The original ORTHO-15 test [12] is a questionnaire developed for the diagnosis of orthorexia nervosa, defined by the authors as an intense obsession for healthy food [12]. It is composed of 15 items with a four-point Likert scale with categories “always”, “often”, “sometimes”, and “never”. Items investigate the obsessive attitude of the individuals in choosing, buying, preparing and consuming food they consider to be healthy (e.g. “When you go in a food shop do you feel confused?”, “Are you willing to spend more money to have healthier food?”, “Do you think your mood affects your eating behaviour?”). A score equal to 1 corresponds to an orthorexic tendency in the eating behaviour, while a score equal to 4 points indicates normal eating habits. The authors [5] identified the threshold value below which the diagnosis of orthorexia could be given. A cut-off of 40 points indicates symptoms consistent with orthorexia nervosa [5].

In a recent study we examined the factor structure of the Polish version of the ORTHO-15 test using the exploratory factor analysis (EFA) and the confirmatory factor analysis (CFA) on two split-half study groups (N = 200 in each group) randomly selected from the larger series of 400 females and males [14]. We found that only nine items (3, 4, 5, 6, 7, 10, 11, 12 and 14) out of 15, determined the structure of the Polish version of the ORTHO-15 test [14]. Cronbach’s alpha coefficient for the Polish version of the ORTHO-15 was .644 [14]. Adapting the Donini et al. [4] cutoff of a score of 40 out of a maximum score of 60 we calculated that in our Polish population a score of < 24 indicated a strong preoccupation with consuming healthy food (in our study the maximum score was 36).

The Multidimensional Body-Self Relations Questionnaire

The Multidimensional Body-Self Relations Questionnaire (MBSRQ) [18] is a 69-item self-report inventory for evaluating attitudes related to body image. The MBSRQ consists of 10 subscales.

The Appearance evaluation subscale measures feelings of physical (un)attractiveness, (dis)satisfaction with one’s looks (e.g. “Most people would consider me good-looking”). High scorers feel most of the time positive and satisfied with their appearance. The Appearance orientation subscale assesses the extent of investment in one’s appearance (e.g. “I check my appearance in a mirror whenever I can”). High scorers place more importance on how they look and engage in extensive grooming behaviour.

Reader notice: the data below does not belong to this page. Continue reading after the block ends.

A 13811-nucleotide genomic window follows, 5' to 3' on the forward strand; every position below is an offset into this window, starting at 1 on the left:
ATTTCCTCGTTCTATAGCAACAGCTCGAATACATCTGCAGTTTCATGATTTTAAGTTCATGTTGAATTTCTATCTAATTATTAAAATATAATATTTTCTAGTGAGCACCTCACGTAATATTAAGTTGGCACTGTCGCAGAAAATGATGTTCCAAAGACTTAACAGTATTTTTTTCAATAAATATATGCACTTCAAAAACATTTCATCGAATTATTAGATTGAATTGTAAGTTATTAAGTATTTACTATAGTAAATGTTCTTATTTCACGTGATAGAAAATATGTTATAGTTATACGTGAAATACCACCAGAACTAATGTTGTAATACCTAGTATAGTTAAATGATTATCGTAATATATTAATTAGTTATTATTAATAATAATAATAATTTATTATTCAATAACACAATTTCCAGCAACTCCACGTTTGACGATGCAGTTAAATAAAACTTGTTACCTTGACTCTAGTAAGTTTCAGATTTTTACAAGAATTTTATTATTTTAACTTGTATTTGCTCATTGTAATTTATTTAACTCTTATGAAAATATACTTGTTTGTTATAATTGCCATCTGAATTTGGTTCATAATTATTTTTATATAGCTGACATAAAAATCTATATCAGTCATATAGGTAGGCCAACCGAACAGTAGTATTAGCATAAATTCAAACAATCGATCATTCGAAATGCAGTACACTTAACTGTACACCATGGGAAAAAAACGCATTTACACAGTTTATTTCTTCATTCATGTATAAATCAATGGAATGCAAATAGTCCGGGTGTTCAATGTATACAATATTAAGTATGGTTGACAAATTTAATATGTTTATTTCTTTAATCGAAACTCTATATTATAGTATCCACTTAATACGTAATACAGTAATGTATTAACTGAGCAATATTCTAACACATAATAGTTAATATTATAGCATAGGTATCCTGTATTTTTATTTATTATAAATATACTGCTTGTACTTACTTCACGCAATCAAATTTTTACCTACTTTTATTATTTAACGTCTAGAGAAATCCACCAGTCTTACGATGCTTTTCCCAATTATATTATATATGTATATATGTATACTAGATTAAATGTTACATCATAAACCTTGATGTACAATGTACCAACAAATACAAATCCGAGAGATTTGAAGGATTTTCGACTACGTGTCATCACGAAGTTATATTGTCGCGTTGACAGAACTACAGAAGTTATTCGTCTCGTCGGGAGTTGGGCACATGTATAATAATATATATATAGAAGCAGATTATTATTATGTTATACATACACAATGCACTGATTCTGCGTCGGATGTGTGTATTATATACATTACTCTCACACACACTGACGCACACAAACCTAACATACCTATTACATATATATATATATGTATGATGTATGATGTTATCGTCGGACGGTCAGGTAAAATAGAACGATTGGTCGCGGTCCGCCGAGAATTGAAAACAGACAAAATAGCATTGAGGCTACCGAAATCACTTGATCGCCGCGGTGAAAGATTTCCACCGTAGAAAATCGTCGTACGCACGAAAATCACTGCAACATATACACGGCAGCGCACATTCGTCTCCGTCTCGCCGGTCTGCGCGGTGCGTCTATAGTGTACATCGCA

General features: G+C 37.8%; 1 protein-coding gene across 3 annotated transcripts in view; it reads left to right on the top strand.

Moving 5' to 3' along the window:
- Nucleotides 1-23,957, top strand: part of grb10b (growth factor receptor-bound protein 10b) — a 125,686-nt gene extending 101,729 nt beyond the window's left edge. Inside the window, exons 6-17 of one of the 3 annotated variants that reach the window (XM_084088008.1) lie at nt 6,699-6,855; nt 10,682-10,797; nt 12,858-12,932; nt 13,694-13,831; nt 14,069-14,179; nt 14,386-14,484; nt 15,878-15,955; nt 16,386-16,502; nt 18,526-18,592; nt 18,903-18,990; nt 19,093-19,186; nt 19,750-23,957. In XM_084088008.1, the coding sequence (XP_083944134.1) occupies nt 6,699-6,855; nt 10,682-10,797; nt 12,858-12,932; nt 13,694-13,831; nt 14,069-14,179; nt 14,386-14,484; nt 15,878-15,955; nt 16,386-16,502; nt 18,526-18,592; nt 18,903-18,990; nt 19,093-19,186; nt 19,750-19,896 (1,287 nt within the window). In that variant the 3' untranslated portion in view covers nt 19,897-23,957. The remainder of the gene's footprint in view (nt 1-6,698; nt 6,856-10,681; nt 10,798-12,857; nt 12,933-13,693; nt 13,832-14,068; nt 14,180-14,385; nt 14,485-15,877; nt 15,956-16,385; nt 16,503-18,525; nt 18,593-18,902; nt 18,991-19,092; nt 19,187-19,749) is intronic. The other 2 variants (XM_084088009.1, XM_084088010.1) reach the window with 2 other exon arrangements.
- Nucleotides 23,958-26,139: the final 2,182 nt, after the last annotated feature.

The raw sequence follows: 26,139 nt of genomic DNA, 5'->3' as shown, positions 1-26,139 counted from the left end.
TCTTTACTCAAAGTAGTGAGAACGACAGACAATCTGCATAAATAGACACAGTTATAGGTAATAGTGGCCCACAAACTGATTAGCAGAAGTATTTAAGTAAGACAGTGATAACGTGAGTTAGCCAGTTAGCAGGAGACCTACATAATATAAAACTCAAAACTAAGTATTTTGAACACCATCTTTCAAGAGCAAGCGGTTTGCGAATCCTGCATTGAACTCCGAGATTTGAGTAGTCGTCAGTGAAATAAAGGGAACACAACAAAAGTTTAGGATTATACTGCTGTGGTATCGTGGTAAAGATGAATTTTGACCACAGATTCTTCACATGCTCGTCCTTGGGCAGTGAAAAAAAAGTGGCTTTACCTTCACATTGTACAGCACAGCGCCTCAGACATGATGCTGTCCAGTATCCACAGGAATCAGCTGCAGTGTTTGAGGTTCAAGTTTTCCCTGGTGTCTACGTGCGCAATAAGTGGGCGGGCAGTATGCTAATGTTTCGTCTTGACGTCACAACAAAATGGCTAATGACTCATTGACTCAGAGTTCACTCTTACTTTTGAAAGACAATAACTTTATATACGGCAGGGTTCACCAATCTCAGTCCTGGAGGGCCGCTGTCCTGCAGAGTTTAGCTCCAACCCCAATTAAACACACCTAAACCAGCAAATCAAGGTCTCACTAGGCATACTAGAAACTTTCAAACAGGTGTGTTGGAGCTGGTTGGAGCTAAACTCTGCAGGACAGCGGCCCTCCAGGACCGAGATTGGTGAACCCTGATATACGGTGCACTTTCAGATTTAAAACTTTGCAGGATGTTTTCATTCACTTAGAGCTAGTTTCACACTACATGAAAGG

The Fitness evaluation subscale evaluates feelings of being physically (un)fit (e.g. “I do poorly in physical sports or games”). High scorers regard themselves as physically fit regularly incorporate exercise activities into their lifestyle. The Fitness orientation subscale measures the extent of investment in being physically fit or athletically competent (e.g. “I try to be physically active”). High scorers value fitness and are actively involved in activities to enhance or maintain their fitness.

The Health evaluation subscale which assesses feelings of physical health and/or the freedom from physical illness (e.g. “I am seldom physically ill”). High scorers feel their bodies are in good health. The Health orientation subscale reflects the extent of investment in a physically healthy lifestyle (e.g. “I know a lot about physical fitness”). High scorers are try to lead a healthy lifestyle. The illness orientation subscale which evaluates extent of reactivity to being or becoming ill (e.g. “I pay close attention to my body for any signs of illness”). High scorers are apt to seek medical attention.

The Body areas satisfaction subscale assesses satisfaction with discrete parts of one’s appearance (e.g. face, upper torso). High composite scorers are generally content with most areas of their body.

The Overweight preoccupation subscale measures a construct reflecting fat anxiety, weight vigilance, dieting, and eating restraint (e.g. “I constantly worry about being or becoming fat”). The Self-classified weight subscale reflects how one perceives and labels one’s weight, from very underweight to very overweight. (e.g. “From looking at me, most other people would think I am …”) [18].

Internal consistency alpha for the subscales of the MBSRQ ranged from .70 to .91 for males and from .73 to .90 for females [14]. The MBSRQ was used in this study with permission from the author. The Polish version of the MBSRQ was translated by Schier [19].


Data were entered into a database and analyzed using the Statistical Package for the Social Sciences (SPSS version 19.0 for Windows). Data were inspected for normality. The results for each study group were compared using the t-test for unpaired data. The relationships between different variables were evaluated by Pearson’s correlation coefficient (r p ). Multiple regression analysis (stepwise multiple regression) was performed to identify determinants of orthorexia nervosa in female and male students. A significance level (p) of 0.05 was assumed.


Participant selection

The study sample was 327 female and male students aged from 18 to 25 years. The mean age was 21.98 years (SD = 1.74) and 22.27 years (SD = 2.22) for female and male students, respectively. Two hundred and thirteen participants were preoccupied with consuming healthy food based on score below cut-off of 24 points on the Polish adaptation of the ORTO-15 test (68.6% women and 43.2% men, respectively) (Figure 2). These participants comprised the sample for the studies of normal weight people with orthorexia nervosa. The average age of the two groups presenting a strong preoccupation with healthy eating was 21.98 years (SD = 1.77) and 22.63 years (SD = 2.85) for female and male students, respectively.